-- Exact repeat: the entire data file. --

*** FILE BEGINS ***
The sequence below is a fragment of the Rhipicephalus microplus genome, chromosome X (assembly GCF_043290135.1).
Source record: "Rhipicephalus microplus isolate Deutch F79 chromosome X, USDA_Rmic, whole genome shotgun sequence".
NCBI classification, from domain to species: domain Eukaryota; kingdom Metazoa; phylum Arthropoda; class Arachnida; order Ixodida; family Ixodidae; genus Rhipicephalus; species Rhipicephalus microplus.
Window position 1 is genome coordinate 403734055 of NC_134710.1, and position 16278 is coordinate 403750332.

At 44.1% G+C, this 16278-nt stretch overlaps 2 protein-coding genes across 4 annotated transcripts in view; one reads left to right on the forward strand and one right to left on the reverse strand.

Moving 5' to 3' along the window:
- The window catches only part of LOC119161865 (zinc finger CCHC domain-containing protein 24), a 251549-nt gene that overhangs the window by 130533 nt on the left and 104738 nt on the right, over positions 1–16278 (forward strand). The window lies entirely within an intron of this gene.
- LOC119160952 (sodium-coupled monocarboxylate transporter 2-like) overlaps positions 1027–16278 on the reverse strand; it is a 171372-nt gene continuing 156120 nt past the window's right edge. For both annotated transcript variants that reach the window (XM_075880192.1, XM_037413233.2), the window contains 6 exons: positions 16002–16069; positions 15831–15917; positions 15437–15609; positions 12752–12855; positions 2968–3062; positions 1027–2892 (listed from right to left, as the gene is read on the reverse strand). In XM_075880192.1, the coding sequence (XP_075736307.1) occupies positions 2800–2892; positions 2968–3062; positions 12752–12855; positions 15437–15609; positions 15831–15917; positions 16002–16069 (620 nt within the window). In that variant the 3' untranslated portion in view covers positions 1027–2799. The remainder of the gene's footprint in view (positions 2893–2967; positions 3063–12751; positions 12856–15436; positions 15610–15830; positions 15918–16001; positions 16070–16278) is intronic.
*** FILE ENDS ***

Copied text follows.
The sequence below is a fragment of the Rhipicephalus microplus genome, chromosome X (assembly GCF_043290135.1).
Source record: "Rhipicephalus microplus isolate Deutch F79 chromosome X, USDA_Rmic, whole genome shotgun sequence".
NCBI classification, from domain to species: domain Eukaryota; kingdom Metazoa; phylum Arthropoda; class Arachnida; order Ixodida; family Ixodidae; genus Rhipicephalus; species Rhipicephalus microplus.
Window position 1 is genome coordinate 403734055 of NC_134710.1, and position 16278 is coordinate 403750332.

At 44.1% G+C, this 16278-nt stretch overlaps 2 protein-coding genes across 4 annotated transcripts in view; one reads left to right on the forward strand and one right to left on the reverse strand.

Moving 5' to 3' along the window:
- The window catches only part of LOC119161865 (zinc finger CCHC domain-containing protein 24), a 251549-nt gene that overhangs the window by 130533 nt on the left and 104738 nt on the right, over positions 1–16278 (forward strand). The window lies entirely within an intron of this gene.
- LOC119160952 (sodium-coupled monocarboxylate transporter 2-like) overlaps positions 1027–16278 on the reverse strand; it is a 171372-nt gene continuing 156120 nt past the window's right edge. For both annotated transcript variants that reach the window (XM_075880192.1, XM_037413233.2), the window contains 6 exons: positions 16002–16069; positions 15831–15917; positions 15437–15609; positions 12752–12855; positions 2968–3062; positions 1027–2892 (listed from right to left, as the gene is read on the reverse strand). In XM_075880192.1, the coding sequence (XP_075736307.1) occupies positions 2800–2892; positions 2968–3062; positions 12752–12855; positions 15437–15609; positions 15831–15917; positions 16002–16069 (620 nt within the window). In that variant the 3' untranslated portion in view covers positions 1027–2799. The remainder of the gene's footprint in view (positions 2893–2967; positions 3063–12751; positions 12856–15436; positions 15610–15830; positions 15918–16001; positions 16070–16278) is intronic.